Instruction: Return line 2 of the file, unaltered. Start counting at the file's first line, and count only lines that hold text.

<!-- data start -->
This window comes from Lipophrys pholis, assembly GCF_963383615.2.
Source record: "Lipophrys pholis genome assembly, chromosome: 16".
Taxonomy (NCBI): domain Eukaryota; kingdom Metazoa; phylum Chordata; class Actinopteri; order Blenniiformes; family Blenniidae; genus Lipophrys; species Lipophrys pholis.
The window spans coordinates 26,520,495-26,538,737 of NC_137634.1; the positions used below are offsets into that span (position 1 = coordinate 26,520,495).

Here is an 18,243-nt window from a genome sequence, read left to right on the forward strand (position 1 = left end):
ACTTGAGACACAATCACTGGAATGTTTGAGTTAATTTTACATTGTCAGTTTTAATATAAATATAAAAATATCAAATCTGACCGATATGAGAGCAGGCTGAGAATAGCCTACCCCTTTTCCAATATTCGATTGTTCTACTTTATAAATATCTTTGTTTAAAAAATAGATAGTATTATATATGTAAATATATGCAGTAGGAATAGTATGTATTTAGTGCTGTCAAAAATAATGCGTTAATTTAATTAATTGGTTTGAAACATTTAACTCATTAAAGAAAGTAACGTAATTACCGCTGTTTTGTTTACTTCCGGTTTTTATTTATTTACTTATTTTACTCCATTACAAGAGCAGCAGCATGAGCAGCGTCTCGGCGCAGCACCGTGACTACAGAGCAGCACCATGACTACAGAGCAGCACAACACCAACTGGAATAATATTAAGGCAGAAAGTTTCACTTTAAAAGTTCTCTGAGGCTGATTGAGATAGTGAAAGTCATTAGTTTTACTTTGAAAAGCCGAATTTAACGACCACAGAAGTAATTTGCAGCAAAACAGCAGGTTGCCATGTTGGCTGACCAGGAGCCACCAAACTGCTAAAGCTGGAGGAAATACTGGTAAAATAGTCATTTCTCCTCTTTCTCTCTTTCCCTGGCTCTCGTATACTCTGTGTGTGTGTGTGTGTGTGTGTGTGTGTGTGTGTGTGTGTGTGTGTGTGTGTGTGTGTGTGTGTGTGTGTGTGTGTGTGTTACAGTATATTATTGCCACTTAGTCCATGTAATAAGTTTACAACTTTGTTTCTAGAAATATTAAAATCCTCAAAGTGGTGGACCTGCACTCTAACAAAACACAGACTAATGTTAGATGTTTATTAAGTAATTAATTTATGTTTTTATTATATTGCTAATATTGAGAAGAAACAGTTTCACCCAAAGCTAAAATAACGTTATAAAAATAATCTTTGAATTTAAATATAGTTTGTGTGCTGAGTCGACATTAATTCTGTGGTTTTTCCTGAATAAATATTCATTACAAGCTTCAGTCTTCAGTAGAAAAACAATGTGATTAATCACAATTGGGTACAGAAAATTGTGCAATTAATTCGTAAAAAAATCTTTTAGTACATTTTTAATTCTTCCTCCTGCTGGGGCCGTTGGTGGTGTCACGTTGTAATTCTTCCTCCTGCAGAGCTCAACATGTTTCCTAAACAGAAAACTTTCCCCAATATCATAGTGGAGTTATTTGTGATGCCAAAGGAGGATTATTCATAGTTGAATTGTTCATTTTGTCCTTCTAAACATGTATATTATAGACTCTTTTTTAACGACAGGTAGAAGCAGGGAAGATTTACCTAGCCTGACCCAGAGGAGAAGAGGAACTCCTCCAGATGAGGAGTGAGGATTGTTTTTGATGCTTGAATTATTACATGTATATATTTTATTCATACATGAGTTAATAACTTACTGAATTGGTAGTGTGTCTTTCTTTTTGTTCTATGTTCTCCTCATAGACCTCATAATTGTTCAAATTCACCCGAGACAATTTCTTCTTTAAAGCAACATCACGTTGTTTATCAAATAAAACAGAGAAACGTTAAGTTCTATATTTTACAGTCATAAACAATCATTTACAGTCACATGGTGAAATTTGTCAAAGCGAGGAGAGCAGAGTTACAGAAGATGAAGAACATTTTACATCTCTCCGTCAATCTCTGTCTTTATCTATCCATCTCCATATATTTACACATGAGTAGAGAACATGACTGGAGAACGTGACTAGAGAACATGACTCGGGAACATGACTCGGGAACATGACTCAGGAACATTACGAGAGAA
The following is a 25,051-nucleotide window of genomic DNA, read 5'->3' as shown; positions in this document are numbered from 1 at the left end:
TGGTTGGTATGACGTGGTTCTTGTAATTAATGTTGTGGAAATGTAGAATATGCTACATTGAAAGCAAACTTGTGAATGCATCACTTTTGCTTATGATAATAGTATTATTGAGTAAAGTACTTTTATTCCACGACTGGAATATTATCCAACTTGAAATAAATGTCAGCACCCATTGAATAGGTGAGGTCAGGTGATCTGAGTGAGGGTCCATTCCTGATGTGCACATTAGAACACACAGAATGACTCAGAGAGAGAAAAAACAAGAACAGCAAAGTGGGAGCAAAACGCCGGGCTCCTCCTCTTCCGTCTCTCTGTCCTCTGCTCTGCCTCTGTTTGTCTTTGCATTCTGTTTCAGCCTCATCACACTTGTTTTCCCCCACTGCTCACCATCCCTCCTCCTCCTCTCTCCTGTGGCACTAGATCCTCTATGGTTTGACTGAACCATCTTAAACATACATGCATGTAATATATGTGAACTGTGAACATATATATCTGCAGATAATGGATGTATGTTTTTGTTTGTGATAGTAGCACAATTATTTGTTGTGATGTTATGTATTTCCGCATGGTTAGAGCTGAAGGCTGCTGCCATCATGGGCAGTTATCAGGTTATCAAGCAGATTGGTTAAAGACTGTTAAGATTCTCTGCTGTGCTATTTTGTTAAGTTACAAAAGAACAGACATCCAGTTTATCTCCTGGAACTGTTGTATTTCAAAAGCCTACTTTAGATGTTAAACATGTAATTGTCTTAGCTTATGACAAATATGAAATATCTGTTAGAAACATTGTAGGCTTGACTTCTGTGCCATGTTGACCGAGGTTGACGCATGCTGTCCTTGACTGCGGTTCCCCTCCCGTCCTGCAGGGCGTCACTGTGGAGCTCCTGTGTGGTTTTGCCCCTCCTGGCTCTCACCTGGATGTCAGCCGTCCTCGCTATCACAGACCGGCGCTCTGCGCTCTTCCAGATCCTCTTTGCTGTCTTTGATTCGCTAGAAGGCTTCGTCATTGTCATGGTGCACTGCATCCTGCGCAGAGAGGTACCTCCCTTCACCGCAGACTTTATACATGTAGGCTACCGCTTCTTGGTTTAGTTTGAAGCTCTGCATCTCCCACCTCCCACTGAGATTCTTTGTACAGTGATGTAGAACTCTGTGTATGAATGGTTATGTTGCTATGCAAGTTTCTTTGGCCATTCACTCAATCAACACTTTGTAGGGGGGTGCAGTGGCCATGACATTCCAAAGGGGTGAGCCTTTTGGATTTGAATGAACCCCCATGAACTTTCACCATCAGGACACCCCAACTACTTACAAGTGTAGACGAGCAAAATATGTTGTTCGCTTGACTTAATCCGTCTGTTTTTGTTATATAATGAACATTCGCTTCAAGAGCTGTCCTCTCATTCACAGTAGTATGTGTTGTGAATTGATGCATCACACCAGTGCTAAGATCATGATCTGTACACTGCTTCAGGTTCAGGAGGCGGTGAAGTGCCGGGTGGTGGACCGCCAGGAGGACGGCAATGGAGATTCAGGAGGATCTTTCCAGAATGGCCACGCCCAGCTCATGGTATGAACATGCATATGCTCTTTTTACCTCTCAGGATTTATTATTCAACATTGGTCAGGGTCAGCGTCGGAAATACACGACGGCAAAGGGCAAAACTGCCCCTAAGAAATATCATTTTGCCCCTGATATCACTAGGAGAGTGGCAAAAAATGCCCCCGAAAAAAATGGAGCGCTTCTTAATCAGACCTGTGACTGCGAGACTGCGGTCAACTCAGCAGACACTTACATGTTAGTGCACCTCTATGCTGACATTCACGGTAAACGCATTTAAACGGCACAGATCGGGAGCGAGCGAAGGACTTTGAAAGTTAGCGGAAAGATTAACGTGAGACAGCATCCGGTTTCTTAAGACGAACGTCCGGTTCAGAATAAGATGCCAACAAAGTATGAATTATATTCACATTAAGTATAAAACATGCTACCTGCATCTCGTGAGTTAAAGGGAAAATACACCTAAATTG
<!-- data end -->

Source record: "Lipophrys pholis genome assembly, chromosome: 16".